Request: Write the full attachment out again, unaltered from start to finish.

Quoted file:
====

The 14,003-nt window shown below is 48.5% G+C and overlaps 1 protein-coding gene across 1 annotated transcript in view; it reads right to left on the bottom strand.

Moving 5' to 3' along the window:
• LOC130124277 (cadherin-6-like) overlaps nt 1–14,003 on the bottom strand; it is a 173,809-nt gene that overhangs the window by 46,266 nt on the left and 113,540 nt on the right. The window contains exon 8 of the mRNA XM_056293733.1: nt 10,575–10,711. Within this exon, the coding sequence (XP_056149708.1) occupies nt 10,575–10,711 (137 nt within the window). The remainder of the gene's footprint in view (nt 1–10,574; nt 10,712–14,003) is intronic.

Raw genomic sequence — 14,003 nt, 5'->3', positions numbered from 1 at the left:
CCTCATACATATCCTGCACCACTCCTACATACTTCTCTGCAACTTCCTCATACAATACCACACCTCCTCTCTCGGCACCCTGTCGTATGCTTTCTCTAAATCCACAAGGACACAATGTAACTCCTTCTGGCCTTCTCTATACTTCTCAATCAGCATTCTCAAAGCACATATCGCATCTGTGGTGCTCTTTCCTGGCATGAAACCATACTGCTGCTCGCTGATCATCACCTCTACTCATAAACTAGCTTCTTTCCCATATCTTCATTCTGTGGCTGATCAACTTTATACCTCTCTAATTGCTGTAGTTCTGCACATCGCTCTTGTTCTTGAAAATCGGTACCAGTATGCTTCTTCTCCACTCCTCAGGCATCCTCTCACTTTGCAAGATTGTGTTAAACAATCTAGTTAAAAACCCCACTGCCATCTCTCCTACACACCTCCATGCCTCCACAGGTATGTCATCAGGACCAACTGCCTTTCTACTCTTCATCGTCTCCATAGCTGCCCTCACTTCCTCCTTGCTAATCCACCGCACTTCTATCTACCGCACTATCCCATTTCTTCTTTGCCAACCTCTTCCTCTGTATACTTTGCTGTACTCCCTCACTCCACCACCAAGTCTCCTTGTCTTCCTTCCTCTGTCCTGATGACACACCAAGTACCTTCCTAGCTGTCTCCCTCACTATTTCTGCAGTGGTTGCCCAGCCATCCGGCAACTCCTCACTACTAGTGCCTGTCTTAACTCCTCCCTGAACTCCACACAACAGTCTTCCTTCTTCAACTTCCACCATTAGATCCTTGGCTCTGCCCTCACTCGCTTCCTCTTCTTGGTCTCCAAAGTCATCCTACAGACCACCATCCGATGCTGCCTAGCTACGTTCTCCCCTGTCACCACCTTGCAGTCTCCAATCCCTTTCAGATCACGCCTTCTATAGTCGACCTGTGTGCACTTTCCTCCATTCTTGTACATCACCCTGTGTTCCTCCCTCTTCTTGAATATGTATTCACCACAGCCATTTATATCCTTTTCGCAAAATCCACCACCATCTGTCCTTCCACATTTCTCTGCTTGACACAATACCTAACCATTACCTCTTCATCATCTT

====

The 14,003-nt window shown below is 48.5% G+C and overlaps 1 protein-coding gene across 1 annotated transcript in view; it reads right to left on the bottom strand.

Moving 5' to 3' along the window:
• LOC130124277 (cadherin-6-like) overlaps nt 1–14,003 on the bottom strand; it is a 173,809-nt gene that overhangs the window by 46,266 nt on the left and 113,540 nt on the right. The window contains exon 8 of the mRNA XM_056293733.1: nt 10,575–10,711. Within this exon, the coding sequence (XP_056149708.1) occupies nt 10,575–10,711 (137 nt within the window). The remainder of the gene's footprint in view (nt 1–10,574; nt 10,712–14,003) is intronic.

Raw genomic sequence — 14,003 nt, 5'->3', positions numbered from 1 at the left:
CCTCATACATATCCTGCACCACTCCTACATACTTCTCTGCAACTTCCTCATACAATACCACACCTCCTCTCTCGGCACCCTGTCGTATGCTTTCTCTAAATCCACAAGGACACAATGTAACTCCTTCTGGCCTTCTCTATACTTCTCAATCAGCATTCTCAAAGCACATATCGCATCTGTGGTGCTCTTTCCTGGCATGAAACCATACTGCTGCTCGCTGATCATCACCTCTACTCATAAACTAGCTTCTTTCCCATATCTTCATTCTGTGGCTGATCAACTTTATACCTCTCTAATTGCTGTAGTTCTGCACATCGCTCTTGTTCTTGAAAATCGGTACCAGTATGCTTCTTCTCCACTCCTCAGGCATCCTCTCACTTTGCAAGATTGTGTTAAACAATCTAGTTAAAAACCCCACTGCCATCTCTCCTACACACCTCCATGCCTCCACAGGTATGTCATCAGGACCAACTGCCTTTCTACTCTTCATCGTCTCCATAGCTGCCCTCACTTCCTCCTTGCTAATCCACCGCACTTCTATCTACCGCACTATCCCATTTCTTCTTTGCCAACCTCTTCCTCTGTATACTTTGCTGTACTCCCTCACTCCACCACCAAGTCTCCTTGTCTTCCTTCCTCTGTCCTGATGACACACCAAGTACCTTCCTAGCTGTCTCCCTCACTATTTCTGCAGTGGTTGCCCAGCCATCCGGCAACTCCTCACTACTAGTGCCTGTCTTAACTCCTCCCTGAACTCCACACAACAGTCTTCCTTCTTCAACTTCCACCATTAGATCCTTGGCTCTGCCCTCACTCGCTTCCTCTTCTTGGTCTCCAAAGTCATCCTACAGACCACCATCCGATGCTGCCTAGCTACGTTCTCCCCTGTCACCACCTTGCAGTCTCCAATCCCTTTCAGATCACGCCTTCTATAGTCGACCTGTGTGCACTTTCCTCCATTCTTGTACATCACCCTGTGTTCCTCCCTCTTCTTGAATATGTATTCACCACAGCCATTTATATCCTTTTCGCAAAATCCACCACCATCTGTCCTTCCACATTTCTCTGCTTGACACAATACCTAACCATTACCTCTTCATCATCTT